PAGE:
preventive detention law he Jammu & Kashmir Public Safety Act, 1978 is a, under which a person is taken into custody to prevent him or her from acting in any manner that is prejudicial to “the security of the state or the maintenance of the public order”. It is very similar to the National Security Act that is used by other state governments for preventive detention.
By definition, preventive detention is meant to be preventive, not punitive. This broad definition is the most common ground used by a law-enforcement agency when it slaps the PSA on an individual. It comes into force by an administrative order passed either by Divisional Commissioner or the District Magistrate, and not by an detention order by police based on specific allegations or for specific violation of laws.
The PSA allows for detention of a person without a formal charge and without trial. It can be slapped on a person already in police custody; on someone immediately after being granted bail by a court; or even on a person acquitted by the court. Detention can be up to two years. Unlike in police custody, a person who is detained under the PSA need not be produced before a magistrate within 24 hours of the detention. The detained person does not have the right to move a bail application before a criminal court, and cannot engage any lawyer to represent him or her before the detaining authority.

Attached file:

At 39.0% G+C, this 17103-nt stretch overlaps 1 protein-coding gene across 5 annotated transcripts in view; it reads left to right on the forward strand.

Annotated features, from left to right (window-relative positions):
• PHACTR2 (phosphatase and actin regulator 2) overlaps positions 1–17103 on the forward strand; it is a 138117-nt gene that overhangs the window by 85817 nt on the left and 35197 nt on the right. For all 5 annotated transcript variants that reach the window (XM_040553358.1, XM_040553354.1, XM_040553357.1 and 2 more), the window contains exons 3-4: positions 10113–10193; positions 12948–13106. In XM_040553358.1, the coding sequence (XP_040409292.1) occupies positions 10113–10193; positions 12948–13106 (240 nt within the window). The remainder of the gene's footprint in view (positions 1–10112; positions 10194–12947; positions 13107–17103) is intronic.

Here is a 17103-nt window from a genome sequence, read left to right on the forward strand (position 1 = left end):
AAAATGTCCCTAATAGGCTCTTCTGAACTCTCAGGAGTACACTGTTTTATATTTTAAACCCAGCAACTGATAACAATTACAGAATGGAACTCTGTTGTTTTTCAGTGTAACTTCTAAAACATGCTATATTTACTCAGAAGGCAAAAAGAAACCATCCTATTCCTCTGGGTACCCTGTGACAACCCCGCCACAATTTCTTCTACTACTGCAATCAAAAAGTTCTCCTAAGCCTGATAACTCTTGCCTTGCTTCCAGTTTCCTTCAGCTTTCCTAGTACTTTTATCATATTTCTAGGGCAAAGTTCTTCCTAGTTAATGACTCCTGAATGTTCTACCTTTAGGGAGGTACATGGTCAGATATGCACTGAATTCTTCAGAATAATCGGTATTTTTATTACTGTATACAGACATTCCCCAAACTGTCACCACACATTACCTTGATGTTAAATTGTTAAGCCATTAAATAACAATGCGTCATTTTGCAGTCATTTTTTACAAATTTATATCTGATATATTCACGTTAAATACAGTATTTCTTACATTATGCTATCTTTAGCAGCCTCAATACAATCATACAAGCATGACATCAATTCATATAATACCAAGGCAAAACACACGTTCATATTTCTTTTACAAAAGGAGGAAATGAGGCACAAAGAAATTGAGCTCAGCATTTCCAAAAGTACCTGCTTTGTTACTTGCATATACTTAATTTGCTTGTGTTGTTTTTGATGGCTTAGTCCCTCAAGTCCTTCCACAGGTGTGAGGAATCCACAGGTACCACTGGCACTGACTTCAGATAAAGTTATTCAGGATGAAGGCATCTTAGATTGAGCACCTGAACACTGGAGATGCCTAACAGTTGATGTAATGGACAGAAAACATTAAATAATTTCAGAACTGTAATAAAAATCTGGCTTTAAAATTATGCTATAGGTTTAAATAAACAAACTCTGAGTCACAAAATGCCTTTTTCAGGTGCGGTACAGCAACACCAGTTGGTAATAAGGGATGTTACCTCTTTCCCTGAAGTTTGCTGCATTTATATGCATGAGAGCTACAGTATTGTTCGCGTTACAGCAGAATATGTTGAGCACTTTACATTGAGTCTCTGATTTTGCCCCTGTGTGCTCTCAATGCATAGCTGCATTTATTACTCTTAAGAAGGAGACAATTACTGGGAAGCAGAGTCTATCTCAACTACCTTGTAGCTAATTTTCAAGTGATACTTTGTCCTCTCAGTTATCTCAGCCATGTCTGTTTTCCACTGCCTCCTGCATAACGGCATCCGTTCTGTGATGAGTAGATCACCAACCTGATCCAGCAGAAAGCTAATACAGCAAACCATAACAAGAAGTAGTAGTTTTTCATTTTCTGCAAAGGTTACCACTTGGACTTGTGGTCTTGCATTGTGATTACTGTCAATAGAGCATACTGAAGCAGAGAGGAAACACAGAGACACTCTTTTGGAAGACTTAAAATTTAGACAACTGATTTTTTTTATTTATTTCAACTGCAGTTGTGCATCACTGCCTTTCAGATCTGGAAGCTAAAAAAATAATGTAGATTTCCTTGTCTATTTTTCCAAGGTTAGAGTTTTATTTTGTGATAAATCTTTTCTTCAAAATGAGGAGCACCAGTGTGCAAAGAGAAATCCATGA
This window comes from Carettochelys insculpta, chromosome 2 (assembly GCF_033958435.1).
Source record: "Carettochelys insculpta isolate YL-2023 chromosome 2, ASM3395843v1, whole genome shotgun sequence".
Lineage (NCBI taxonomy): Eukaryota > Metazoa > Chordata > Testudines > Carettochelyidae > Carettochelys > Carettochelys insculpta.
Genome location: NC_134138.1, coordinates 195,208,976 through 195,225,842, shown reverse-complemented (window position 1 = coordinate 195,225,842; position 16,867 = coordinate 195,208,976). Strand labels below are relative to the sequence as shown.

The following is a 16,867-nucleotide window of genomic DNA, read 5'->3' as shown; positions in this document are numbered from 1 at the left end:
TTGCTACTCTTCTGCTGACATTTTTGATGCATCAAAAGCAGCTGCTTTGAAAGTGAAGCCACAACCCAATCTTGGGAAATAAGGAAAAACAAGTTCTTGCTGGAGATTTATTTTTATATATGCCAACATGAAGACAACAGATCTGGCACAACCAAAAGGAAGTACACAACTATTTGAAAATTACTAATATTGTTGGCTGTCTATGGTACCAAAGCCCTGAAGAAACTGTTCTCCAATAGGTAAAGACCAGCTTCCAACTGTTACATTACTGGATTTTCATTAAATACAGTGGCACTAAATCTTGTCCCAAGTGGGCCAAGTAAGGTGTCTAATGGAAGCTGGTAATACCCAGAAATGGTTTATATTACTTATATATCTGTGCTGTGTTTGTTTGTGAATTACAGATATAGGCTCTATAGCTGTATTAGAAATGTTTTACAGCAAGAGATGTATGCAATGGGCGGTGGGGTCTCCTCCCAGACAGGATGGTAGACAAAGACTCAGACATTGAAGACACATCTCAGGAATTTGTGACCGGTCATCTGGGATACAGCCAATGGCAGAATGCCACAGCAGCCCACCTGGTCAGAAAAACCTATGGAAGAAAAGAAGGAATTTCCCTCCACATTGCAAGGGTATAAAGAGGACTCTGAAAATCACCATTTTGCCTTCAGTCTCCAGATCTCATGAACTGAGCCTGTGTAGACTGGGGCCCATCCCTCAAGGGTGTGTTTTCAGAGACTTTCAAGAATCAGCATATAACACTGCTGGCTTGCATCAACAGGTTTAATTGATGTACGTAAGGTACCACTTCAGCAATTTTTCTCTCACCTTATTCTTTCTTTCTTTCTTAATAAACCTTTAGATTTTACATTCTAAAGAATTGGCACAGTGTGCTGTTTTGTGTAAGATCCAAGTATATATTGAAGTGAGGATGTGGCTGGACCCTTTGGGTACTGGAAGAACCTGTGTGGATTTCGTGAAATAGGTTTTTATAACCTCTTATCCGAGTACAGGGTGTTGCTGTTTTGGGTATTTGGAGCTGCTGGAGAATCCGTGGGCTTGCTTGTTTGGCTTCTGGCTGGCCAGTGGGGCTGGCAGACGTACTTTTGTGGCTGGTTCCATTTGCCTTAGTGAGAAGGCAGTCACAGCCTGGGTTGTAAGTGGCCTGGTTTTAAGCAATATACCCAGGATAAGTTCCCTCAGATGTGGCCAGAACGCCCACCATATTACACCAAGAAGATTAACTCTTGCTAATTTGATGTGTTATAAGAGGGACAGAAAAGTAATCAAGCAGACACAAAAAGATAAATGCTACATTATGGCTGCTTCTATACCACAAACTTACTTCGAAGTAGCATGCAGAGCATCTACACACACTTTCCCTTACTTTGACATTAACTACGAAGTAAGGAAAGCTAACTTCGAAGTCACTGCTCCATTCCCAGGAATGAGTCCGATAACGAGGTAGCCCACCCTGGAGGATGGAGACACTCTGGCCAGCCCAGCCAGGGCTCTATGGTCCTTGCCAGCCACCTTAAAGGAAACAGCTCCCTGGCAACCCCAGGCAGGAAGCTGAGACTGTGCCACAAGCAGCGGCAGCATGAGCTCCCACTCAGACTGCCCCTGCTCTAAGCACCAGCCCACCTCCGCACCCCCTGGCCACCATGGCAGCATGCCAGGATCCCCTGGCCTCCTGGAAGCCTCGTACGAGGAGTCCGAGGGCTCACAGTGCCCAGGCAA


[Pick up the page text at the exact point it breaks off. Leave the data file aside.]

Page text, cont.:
The only way this administrative preventive detention order can be challenged is through a habeas corpus petition filed by relatives of the detained person. The High Court and the Supreme Court have the jurisdiction to hear such petitions and pass a final order seeking quashing of the PSA. However, if the order is quashed, there is no bar on the government passing another detention order under the PSA and detaining the person again.
The District Magistrate who has passed the detention order has protection under the Act, which states that the order is considered “done in good faith”. Therefore, there can not be prosecution or any legal proceeding against the official who has passed the order. Also, after an amendment last year by the Governor, persons detained under the PSA in Jammu & Kashmir can now be detained in jails outside the state.
Generally, when a person is detained under the PSA, the DM communicates to the person within five days, in writing, the reason for the detention. In exceptional circumstances, the DM can take 10 days to communicate these grounds. This communication is important because it is on the basis of it that the detained person gets an opportunity of making a representation against the order. However, the DM also has the discretion not to disclose all the facts on the basis of which the detention is ordered, if he or she thinks that these facts are against “public interest”.